Berzon estimated that there are about $242 billion worth of accumulated investments in Russia. “Half of these are direct investments or investments into major projects, into charter capital or stakes in companies with the intent to participate in their management and development. This kind of investment can’t be pulled out in a week, a month of even half a year.”

Where the shoe pinches

But even if the foreign investors present in Russia know exactly what they’re doing, it still does little to explain the market’s sensitivity to any turbulence, either exogenous or endogenous. A closer look at Russia’s investment structure reveals a lot. The funds flowing into the country can be divided into speculative investment and purposeful, long-term financing. The former investors are much more likely to take their money back at the earliest sign of trouble, and their premature reaction is seen as the force that brought down the stock market.

“If we break down the investments, the speculative money is mostly invested into blue chip shares, or shares with high liquidity, like those of Gazprom, VTB and Norilsk Nickel,” explained Berzon. “Once these profiteers sense a threat, they get rid of these shares immediately. They leave and we see a general decline in the stock market.”
“We need long-term investors regardless of their jurisdiction,” said the Head of the National Rating Agency Viktor Chetverikov. “Speculators are motivated by current volatility; all they try to do is get the maximum possible profit, whether share prices are falling or rising. Long-term investors provide funds for companies and help develop the economy.”

Blue chips were among the leading factors contributing to the downfall of the RTS index. Gazprom shares were the most frequently traded in the month of August, registering a 17.86 percent decline in price. Gazprom was followed by Sberbank and LUKoil, who lost 20.97 percent and 10.66 percent respectively.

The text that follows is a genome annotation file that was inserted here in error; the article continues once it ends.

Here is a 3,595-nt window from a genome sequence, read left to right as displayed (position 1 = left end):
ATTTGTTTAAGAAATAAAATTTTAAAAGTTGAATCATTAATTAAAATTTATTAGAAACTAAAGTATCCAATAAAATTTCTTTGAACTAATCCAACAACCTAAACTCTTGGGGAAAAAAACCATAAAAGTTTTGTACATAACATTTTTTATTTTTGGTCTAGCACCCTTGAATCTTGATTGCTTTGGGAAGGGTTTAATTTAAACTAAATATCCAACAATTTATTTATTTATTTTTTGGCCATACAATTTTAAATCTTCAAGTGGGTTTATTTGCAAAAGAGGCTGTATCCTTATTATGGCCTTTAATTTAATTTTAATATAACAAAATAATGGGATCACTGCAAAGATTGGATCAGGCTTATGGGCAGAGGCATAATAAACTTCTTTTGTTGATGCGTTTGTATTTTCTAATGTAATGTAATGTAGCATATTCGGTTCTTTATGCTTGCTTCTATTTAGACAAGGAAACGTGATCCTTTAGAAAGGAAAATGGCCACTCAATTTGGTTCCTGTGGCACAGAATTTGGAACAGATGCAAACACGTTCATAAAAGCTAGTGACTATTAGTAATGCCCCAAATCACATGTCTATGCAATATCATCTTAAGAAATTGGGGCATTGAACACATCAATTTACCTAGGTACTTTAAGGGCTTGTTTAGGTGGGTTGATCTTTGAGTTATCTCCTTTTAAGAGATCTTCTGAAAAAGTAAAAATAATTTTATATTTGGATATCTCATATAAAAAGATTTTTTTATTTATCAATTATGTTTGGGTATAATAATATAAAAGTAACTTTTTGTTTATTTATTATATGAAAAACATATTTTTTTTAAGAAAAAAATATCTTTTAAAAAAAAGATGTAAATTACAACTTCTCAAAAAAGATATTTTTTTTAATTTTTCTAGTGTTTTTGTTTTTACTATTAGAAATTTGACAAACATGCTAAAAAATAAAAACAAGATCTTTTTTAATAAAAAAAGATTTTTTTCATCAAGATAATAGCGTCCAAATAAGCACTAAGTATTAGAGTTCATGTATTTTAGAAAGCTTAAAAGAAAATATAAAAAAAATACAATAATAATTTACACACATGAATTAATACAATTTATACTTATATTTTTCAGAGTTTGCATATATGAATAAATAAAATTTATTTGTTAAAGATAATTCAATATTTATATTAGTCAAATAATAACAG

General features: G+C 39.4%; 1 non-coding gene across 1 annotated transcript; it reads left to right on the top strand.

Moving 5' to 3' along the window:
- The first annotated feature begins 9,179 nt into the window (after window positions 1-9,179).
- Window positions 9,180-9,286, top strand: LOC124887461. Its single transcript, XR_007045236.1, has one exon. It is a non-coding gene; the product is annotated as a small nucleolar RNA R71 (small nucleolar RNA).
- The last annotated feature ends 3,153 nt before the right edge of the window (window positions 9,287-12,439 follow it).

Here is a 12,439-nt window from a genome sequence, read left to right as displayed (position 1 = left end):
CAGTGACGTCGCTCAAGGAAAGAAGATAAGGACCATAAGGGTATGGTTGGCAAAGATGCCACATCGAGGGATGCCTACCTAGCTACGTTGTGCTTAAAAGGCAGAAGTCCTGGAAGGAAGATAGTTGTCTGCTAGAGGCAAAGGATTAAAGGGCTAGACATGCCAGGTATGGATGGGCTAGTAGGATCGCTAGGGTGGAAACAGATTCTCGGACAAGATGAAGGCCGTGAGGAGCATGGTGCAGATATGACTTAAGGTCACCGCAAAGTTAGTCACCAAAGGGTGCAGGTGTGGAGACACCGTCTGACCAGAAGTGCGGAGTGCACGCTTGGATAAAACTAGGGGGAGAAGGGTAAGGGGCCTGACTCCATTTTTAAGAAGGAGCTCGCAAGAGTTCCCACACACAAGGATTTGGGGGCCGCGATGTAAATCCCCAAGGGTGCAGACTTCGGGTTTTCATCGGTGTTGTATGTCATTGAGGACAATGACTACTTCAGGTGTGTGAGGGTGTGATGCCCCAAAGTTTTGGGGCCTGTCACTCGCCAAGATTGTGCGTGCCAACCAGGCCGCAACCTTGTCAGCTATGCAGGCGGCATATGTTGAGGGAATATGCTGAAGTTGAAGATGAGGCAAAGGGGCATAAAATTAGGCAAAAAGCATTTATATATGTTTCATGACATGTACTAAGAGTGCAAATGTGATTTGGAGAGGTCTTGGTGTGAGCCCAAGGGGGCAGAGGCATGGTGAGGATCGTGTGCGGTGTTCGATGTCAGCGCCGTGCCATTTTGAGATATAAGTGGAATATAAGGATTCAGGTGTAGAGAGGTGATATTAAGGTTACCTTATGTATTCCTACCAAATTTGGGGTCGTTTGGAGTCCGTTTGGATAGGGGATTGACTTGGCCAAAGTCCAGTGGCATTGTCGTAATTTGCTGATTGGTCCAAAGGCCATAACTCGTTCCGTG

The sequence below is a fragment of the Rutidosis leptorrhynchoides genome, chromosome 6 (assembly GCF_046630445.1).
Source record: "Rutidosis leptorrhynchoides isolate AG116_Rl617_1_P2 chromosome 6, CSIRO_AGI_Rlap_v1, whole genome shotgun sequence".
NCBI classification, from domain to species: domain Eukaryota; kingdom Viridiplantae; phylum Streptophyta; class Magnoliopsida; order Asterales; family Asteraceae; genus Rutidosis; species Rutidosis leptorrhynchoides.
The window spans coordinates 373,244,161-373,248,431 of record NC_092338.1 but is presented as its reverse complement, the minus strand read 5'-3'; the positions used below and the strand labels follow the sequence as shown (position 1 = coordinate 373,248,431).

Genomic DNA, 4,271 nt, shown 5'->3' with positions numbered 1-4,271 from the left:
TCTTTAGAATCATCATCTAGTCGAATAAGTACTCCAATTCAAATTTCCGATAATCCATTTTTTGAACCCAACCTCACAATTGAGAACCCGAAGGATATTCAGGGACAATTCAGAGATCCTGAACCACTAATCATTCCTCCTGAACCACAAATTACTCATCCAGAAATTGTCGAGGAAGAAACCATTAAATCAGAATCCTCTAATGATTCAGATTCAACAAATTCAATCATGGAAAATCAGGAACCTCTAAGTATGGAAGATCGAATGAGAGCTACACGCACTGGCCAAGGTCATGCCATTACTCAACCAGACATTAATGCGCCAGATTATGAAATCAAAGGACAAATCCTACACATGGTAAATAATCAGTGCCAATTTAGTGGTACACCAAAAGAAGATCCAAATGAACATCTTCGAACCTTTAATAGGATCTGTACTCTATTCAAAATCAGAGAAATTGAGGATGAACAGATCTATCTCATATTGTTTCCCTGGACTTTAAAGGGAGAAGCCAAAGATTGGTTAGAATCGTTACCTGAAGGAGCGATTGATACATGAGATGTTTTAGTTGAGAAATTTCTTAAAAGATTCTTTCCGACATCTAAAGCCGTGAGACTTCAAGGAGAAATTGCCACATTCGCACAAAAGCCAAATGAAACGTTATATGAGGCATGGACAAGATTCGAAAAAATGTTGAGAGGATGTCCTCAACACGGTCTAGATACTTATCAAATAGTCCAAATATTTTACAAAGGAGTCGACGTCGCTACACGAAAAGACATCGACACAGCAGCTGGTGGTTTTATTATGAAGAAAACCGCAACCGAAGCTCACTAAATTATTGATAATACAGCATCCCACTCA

“Sberbank’s minority owners were selling gigantic amounts of shares, up to two to three percent, which amounts of hundreds of millions,” said Berzon. “Of course, the market will collapse.” Foreign share speculators are more susceptible to whatever risks affect the market, and their shares are more volatile. Foreign investors currently make for some 70 percent of the market.

“We are very dependent on their mood,” said Berzon.

The resources within

Attracting Russian investors to the market could eventually make it more stable in its response to external factors, as foreigners are still affected by the lack of information about the economic situation inside the country and tend to know less about current Russian affairs than would suffice to evaluate the risks. Domestic investors are seen as better informed and unlikely to sell.

According to Berzon, in the United States, over 100 million citizens directly or indirectly own stock. This number is believed to be at the level of 500,000 in Russia.

“Our people aren’t very financially literate, they don’t understand the market and don’t invest,” said Berzon. “If we want our market to be stable, we have to set up the right conditions for them to bring money to the market, and then we’ll be less dependent on foreigners,” he added.

It is also debatable whether there is a need to avoid investment declines at all, as the stock market posted impressive growth after the 1998 financial crisis and had a record breaking year in 2005, right after the YUKOS debacle, growing tenfold from 2004.

“People have come to understand that there is a certain low point that has to be passed and it’s possible to make money on the decline; after all, it’s impossible to have an ever-growing market,” said Chetverikov. “The market will develop positively and we have a good chance to get back to where we were before the market started to decline.”
As for the current crisis, the investors appear to be creating a massive capital outflow on their own, in order to lower the prices and then return to the very same market to profit from its subsequent growth. “The more they talk about leaving Russia, the less likely they are to do that,” said Mukhin. “The long-term investors are happy to stay, they understand that the high volatility of the market gives them a great chance to make profits, they know they won’t get such opportunities on any other market in any other country.”